Star Sports introduces a new weekly series – Brains and Brawn

Published 9:32 pm Thursday, December 31, 2020

Star Sports is excited to start off 2021 with a new weekly series for those who have an interest in weight lifting and getting their bodies and minds stronger.

The series is being written by Elizabethton High School educators Alex Campbell and Chad Salyers who have had many years of weight lifting experience and have also coached several EHS students to titles in weight lifting at the national level.

As with any endeavor into beginning or expanding one’s weight lifting, it is highly recommended that one does so only after consulting a personal physician to make sure there are no underlying conditions that might be adversely affected by participating in the sport of weight lifting.

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With that being said, here is the first installment of Brains and Brawn.

Greatness Is Part of Your Heritage


Although many have forgotten this history, the valley communities of the southern Appalachians are home to some of the strongest people in the world, but this is not a recent phenomenon.

In Scotland, it was required of all men each year to prove themselves fit enough to participate in the protection of the homeland if ever such a need arose (and it often did with the perpetual state of warfare existing between the English and the Scots).

It brought terrible shame when a man grew too old and weak to demonstrate his ability to continue to protect his hearth and home.

For many years, the English prohibited the Scots from owning weapons of any kind. The Scottish clans still gathered annually to prove their fitness, but they had to be both deceptive and creative.

They began to use everyday tasks to demonstrate their abilities like throwing rocks, tossing sheaves with a pitchfork, throwing a hammer, and one that many are still familiar with, the tossing of the caber (a telephone pole sized log).

When the Scots moved to the Appalachian Mountains by the hundreds of thousands beginning in the 1700s, they brought many of these traditions with them. The mountains and farming that came with their move to this area continued the tradition of hard work to eke out a living.

By the early 1900s, the tradition of strong folk built from hard labor continued in this area.

Bob Peoples, from Sinking Creek, worked hard on his farm and at the local rayon plant. He also got the itch for strength sports which were still in their infancy. He participated in the state championships for Olympic weightlifting but also took a special liking to the deadlift.

It is one of the most basic movements and tests of strength exhibited every day in basic labor and farming jobs. The deadlift is when the bar lays in front of the person and is simply lifted by the person bending down and standing erect.

Peoples loved the simplicity of the lift as the ultimate test for simple brute strength. He eventually broke the world record and took the limit to 725 pounds.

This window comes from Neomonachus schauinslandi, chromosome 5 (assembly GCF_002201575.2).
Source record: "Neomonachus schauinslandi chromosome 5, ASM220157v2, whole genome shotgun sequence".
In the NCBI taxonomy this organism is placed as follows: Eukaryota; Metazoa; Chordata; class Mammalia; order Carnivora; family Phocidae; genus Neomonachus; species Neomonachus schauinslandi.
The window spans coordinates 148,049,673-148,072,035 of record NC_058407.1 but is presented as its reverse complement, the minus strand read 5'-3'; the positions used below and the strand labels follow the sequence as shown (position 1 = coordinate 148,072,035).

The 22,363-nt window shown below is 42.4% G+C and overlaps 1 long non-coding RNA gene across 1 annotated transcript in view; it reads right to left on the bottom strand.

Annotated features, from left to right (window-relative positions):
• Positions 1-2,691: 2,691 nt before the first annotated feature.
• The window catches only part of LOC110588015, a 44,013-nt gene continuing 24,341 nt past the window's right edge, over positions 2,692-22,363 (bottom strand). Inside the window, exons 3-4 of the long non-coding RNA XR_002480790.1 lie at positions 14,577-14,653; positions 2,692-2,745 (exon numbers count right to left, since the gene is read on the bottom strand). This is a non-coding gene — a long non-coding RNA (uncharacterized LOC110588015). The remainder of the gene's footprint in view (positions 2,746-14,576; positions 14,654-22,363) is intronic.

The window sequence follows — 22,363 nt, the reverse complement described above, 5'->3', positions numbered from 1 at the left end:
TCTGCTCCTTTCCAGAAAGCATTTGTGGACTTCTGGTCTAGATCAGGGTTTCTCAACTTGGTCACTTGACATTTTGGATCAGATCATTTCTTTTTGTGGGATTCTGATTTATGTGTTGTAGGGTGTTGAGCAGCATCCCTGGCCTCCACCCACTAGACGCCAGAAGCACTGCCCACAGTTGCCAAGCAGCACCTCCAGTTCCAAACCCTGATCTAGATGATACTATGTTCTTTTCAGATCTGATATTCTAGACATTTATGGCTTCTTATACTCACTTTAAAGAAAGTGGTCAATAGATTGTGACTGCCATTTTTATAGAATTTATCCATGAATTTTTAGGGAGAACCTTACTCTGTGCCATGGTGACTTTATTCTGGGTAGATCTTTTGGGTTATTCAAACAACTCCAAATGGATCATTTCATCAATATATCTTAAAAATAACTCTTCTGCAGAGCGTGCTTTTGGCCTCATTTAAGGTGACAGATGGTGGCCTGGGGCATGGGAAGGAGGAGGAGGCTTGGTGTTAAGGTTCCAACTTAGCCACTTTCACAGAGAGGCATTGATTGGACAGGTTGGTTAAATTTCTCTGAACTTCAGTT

Another powerful back came to the hills of East Tennessee after Peoples’ prime. Unlike Peoples, who was a strong but wiry 180 pounds, this man was a mountain.

When a man of 250 pounds was unheard of, this behemoth spent most of his adult days closer to 400 than 300. Paul Anderson’s family moved to Carter County from Georgia and brought their prodigious son with them.

When Anderson attended a local carnival, he entertained the crowds by hitting the High Striker strongman challenge where he took the hammer and hit the puck and rung the bell at the top over and over.

When one of these awestruck onlookers reported this to Peoples, he thought it an exaggeration and demanded if such a man did exist, he should be brought to Peoples basement dungeon to test his strength.

When Anderson showed up, he nearly squatted the world record on his first attempt.

People took the young man under his iron wing and soon the “Dixie Derrick” was born. Anderson went on to break world records in Olympic lifting, is the last American to win the superheavyweight gold medal at the Olympics (almost 70 years ago), among many other accolades.

Many still consider him to be the strongest man to ever live. He retired young and went into professional strongman in Reno and Las Vegas where he plowed his earnings into his passion, a youth home for troubled boys.

The genes of these and many nameless other powerful characters still run through the DNA of this region.

We see glimpses of this trait lying just under the surface explode through to greatness from time to time. Rich Froning, Jr. of Cookeville is the only man to win the CrossFit Games World Championship 4 times.

The current 231 lbs. weight class bench press record holder in the International Powerlifting Federation is Charlie Conner of Washington County who lifted over 713 lbs.

Jason Witten has become one of the greatest tight ends to ever play the bruising position in the NFL. The list could go on and on.

If you are wondering if you have it inside you to push world record limits (or maybe just get stronger, improve your strength, maintain your health, or drop some weight), you absolutely do.

Remember that many who walked these hills and valleys before you reached the pinnacle of strength. Their legacy lies in you, just waiting to be awakened.

So, lift those heavy weights, run on the treadmill a little longer, or push those times on the Tweetsie Trail a little lower.

Athletic greatness is part of your heritage.